Thursday, December 15, 2016

The Hair Dryer Incident

I don't have anything to say tonight except that it's dark and really cold out, which wouldn't make for very interesting reading, so let me just pass along this story from Scott Alexander:
The Hair Dryer Incident was probably the biggest dispute I’ve seen in the mental hospital where I work. Most of the time all the psychiatrists get along and have pretty much the same opinion about important things, but people were at each other’s throats about the Hair Dryer Incident.

Basically, this one obsessive compulsive woman would drive to work every morning and worry she had left the hair dryer on and it was going to burn down her house. So she’d drive back home to check that the hair dryer was off, then drive back to work, then worry that maybe she hadn’t really checked well enough, then drive back, and so on ten or twenty times a day.

It’s a pretty typical case of obsessive-compulsive disorder, but it was really interfering with her life. She worked some high-powered job – I think a lawyer – and she was constantly late to everything because of this driving back and forth, to the point where her career was in a downspin and she thought she would have to quit and go on disability. She wasn’t able to go out with friends, she wasn’t even able to go to restaurants because she would keep fretting she left the hair dryer on at home and have to rush back. She’d seen countless psychiatrists, psychologists, and counselors, she’d done all sorts of therapy, she’d taken every medication in the book, and none of them had helped.

So she came to my hospital and was seen by a colleague of mine, who told her “Hey, have you thought about just bringing the hair dryer with you?”

And it worked.

She would be driving to work in the morning, and she’d start worrying she’d left the hair dryer on and it was going to burn down her house, and so she’d look at the seat next to her, and there would be the hair dryer, right there. And she only had the one hair dryer, which was now accounted for. So she would let out a sigh of relief and keep driving to work.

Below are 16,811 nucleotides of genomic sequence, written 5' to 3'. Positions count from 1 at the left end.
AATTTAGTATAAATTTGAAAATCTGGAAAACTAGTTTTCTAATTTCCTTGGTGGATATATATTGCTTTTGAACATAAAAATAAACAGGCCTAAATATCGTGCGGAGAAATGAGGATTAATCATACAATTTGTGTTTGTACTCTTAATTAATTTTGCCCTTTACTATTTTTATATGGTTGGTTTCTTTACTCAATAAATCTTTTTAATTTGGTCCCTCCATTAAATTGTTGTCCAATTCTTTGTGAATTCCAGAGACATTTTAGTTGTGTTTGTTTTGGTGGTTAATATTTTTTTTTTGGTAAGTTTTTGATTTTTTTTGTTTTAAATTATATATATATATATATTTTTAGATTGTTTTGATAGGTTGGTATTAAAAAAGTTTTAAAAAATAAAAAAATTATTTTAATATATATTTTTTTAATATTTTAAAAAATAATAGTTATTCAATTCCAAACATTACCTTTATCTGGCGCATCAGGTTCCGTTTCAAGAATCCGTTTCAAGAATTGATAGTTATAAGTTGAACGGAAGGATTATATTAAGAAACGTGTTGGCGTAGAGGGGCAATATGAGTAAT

And approximately half the psychiatrists at my hospital thought this was absolutely scandalous, and This Is Not How One Treats Obsessive Compulsive Disorder, and what if it got out to the broader psychiatric community that instead of giving all of these high-tech medications and sophisticated therapies we were just telling people to put their hair dryers on the front seat of their car?

I, on the other hand, thought it was the best fricking story I had ever heard and the guy deserved a medal. Here’s someone who was totally untreatable by the normal methods, with a debilitating condition, and a drop-dead simple intervention that nobody else had thought of gave her her life back. If one day I open up my own psychiatric practice, I am half-seriously considering using a picture of a hair dryer as the logo, just to let everyone know where I stand on this issue.


Shadow said...

Yeah, but what if it's the stove you keep thinking you left turned on?

G. Verloren said...

Aha! I came to the exact same solution about as soon as I read that she was driving back and forth twenty times a day.

That said, I totally understand the scandal though. This is absolutely not a proper psychiatric solution. It doesn't cure the patient, as it doesn't treat the underlying sickness. In psychiatry in particular, that's considered a major problem, and a very dangerous one - for some very good reasons.

That said, this approach does at least treats the symptoms, and offers relief that allows the patient to function despite the sickness. No doctor worth their salt wants to settle for merely treating the symptoms, but sometimes that's the best you can hope for. It'd be phenomenal if we could, for example, cure HIV/AIDS - but until we figure out how to do that, the best we can do is treat the symptoms and transform it from a death sentence into a perfectly manageable chronic condition.

Also, @Shadow Flutter, set up a webcam pointed at your stove which you can access remotely. It's far, far less disruptive to check your phone or similar 20 times a day than it is to drive home and back.

Shadow said...

G, Perfect. Just another reason not to live in the fifties.

G. Verloren said...

Well, presumably in the 50s, this lady lawyer would have been a housewife, and thus home all day anyway.

But yes, I actually fairly regularly reflect upon how glad I am to NOT live in even the fairly recent past.